Torque-vectoring differentials contain additional gear trains, sensors, and electronics that process complex data to enhance traction and overall performance. Torque-vectoring differentials actively distribute torque between the two output shafts, even when they’re rotating at different speeds. This helps improve traction, handling, and performance in a variety of conditions.
In a torque-vectoring system, sensors monitor parameters such as wheel speed, vehicle speed, steering input, and lateral acceleration. Based on this data, the system can determine the optimal power distribution between the left and right wheels of the same axle in real-time. When one wheel is slipping, the system automatically transfers torque to the other wheel, preventing it from spinning too fast. And when entering a corner, more power is sent to the outer wheel to reduce understeer and help the vehicle turn more effectively.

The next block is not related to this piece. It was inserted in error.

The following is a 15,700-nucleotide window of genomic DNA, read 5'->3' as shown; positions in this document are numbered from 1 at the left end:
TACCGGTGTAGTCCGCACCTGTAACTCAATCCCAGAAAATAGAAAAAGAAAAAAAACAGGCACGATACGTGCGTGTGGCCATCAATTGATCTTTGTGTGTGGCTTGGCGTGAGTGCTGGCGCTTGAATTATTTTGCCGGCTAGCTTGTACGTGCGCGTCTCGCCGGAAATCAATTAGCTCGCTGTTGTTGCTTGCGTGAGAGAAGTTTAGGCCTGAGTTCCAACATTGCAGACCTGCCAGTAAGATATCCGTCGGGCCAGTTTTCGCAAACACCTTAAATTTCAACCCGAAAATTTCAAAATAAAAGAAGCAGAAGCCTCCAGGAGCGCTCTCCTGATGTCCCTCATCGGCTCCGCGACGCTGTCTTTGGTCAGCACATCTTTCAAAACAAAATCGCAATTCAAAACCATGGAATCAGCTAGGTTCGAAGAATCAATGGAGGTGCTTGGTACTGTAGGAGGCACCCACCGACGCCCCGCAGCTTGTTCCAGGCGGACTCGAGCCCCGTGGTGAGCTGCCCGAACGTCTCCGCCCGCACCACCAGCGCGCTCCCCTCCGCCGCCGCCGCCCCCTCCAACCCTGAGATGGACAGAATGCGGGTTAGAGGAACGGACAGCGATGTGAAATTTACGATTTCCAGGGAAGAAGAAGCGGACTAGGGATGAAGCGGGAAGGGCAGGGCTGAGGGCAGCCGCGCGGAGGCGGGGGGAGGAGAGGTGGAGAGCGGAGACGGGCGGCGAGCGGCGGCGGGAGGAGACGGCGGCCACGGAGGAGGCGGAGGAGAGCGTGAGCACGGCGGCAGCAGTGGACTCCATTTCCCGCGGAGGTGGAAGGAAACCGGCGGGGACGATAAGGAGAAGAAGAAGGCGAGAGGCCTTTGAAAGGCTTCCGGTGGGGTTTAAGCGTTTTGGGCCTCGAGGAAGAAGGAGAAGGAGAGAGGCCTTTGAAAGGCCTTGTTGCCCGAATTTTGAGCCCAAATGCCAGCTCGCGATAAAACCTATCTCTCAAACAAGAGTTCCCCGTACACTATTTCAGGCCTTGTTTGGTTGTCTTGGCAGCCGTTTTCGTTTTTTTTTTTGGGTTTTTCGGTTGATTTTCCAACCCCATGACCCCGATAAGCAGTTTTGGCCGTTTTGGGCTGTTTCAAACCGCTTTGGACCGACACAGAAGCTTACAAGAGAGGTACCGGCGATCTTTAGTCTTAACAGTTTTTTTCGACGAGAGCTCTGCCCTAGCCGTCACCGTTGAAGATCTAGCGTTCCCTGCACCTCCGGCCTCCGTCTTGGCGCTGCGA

Sports cars, muscle cars, all-wheel drive vehicles and off-road vehicles are most likely to be equipped with a torque-vectoring differential.
Torque-Vectoring Differential Pros and Cons
Advantages of torque-vectoring differentials include improved cornering, enhanced traction, precise control and handling, and versatility. Torque vectoring can be customized for different driving preferences, from comfort-oriented to high-performance settings.
The main drawback of torque-vectoring differentials is their cost and complexity. For this reason, they are more commonly found on more advanced and higher-end vehicles.